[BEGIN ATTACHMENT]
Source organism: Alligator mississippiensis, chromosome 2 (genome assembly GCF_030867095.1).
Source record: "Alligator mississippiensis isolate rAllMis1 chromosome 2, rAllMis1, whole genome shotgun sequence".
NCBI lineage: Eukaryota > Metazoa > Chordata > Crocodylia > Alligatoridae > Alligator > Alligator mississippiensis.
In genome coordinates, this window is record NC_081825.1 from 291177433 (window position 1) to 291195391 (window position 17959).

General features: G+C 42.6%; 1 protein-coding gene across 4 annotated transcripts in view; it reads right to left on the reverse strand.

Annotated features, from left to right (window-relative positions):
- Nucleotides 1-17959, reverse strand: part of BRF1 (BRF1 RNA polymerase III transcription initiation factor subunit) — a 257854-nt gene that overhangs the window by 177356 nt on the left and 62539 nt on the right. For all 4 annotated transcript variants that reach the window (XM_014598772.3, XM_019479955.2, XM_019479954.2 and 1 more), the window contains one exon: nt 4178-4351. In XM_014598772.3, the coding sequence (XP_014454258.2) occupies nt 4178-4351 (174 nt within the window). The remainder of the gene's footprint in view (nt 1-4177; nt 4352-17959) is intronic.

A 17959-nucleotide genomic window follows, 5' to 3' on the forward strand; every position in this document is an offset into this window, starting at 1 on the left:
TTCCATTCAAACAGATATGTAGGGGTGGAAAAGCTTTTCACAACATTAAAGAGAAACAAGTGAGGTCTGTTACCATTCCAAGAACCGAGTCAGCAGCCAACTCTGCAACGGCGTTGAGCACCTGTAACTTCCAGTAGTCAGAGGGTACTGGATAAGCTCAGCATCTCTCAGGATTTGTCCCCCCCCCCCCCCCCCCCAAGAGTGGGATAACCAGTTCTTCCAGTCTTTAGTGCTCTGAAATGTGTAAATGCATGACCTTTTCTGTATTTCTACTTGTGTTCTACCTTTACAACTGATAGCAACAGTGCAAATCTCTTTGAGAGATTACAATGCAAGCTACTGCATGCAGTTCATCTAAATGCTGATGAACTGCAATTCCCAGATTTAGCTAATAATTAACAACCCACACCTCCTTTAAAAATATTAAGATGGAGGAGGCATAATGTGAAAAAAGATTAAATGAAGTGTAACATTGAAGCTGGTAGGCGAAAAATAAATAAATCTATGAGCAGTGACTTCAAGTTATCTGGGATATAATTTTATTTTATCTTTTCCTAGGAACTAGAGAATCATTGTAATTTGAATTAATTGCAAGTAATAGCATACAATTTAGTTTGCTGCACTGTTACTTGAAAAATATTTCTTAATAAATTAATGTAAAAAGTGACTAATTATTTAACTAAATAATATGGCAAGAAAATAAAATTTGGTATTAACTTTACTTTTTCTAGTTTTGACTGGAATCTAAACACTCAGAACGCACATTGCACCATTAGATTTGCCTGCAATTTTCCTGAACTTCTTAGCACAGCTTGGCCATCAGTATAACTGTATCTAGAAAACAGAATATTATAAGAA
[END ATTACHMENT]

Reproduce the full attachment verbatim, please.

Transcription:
Source organism: Alligator mississippiensis, chromosome 2 (genome assembly GCF_030867095.1).
Source record: "Alligator mississippiensis isolate rAllMis1 chromosome 2, rAllMis1, whole genome shotgun sequence".
NCBI lineage: Eukaryota > Metazoa > Chordata > Crocodylia > Alligatoridae > Alligator > Alligator mississippiensis.
In genome coordinates, this window is record NC_081825.1 from 291177433 (window position 1) to 291195391 (window position 17959).

General features: G+C 42.6%; 1 protein-coding gene across 4 annotated transcripts in view; it reads right to left on the reverse strand.

Annotated features, from left to right (window-relative positions):
- Nucleotides 1-17959, reverse strand: part of BRF1 (BRF1 RNA polymerase III transcription initiation factor subunit) — a 257854-nt gene that overhangs the window by 177356 nt on the left and 62539 nt on the right. For all 4 annotated transcript variants that reach the window (XM_014598772.3, XM_019479955.2, XM_019479954.2 and 1 more), the window contains one exon: nt 4178-4351. In XM_014598772.3, the coding sequence (XP_014454258.2) occupies nt 4178-4351 (174 nt within the window). The remainder of the gene's footprint in view (nt 1-4177; nt 4352-17959) is intronic.

A 17959-nucleotide genomic window follows, 5' to 3' on the forward strand; every position in this document is an offset into this window, starting at 1 on the left:
TTCCATTCAAACAGATATGTAGGGGTGGAAAAGCTTTTCACAACATTAAAGAGAAACAAGTGAGGTCTGTTACCATTCCAAGAACCGAGTCAGCAGCCAACTCTGCAACGGCGTTGAGCACCTGTAACTTCCAGTAGTCAGAGGGTACTGGATAAGCTCAGCATCTCTCAGGATTTGTCCCCCCCCCCCCCCCCCCCAAGAGTGGGATAACCAGTTCTTCCAGTCTTTAGTGCTCTGAAATGTGTAAATGCATGACCTTTTCTGTATTTCTACTTGTGTTCTACCTTTACAACTGATAGCAACAGTGCAAATCTCTTTGAGAGATTACAATGCAAGCTACTGCATGCAGTTCATCTAAATGCTGATGAACTGCAATTCCCAGATTTAGCTAATAATTAACAACCCACACCTCCTTTAAAAATATTAAGATGGAGGAGGCATAATGTGAAAAAAGATTAAATGAAGTGTAACATTGAAGCTGGTAGGCGAAAAATAAATAAATCTATGAGCAGTGACTTCAAGTTATCTGGGATATAATTTTATTTTATCTTTTCCTAGGAACTAGAGAATCATTGTAATTTGAATTAATTGCAAGTAATAGCATACAATTTAGTTTGCTGCACTGTTACTTGAAAAATATTTCTTAATAAATTAATGTAAAAAGTGACTAATTATTTAACTAAATAATATGGCAAGAAAATAAAATTTGGTATTAACTTTACTTTTTCTAGTTTTGACTGGAATCTAAACACTCAGAACGCACATTGCACCATTAGATTTGCCTGCAATTTTCCTGAACTTCTTAGCACAGCTTGGCCATCAGTATAACTGTATCTAGAAAACAGAATATTATAAGAA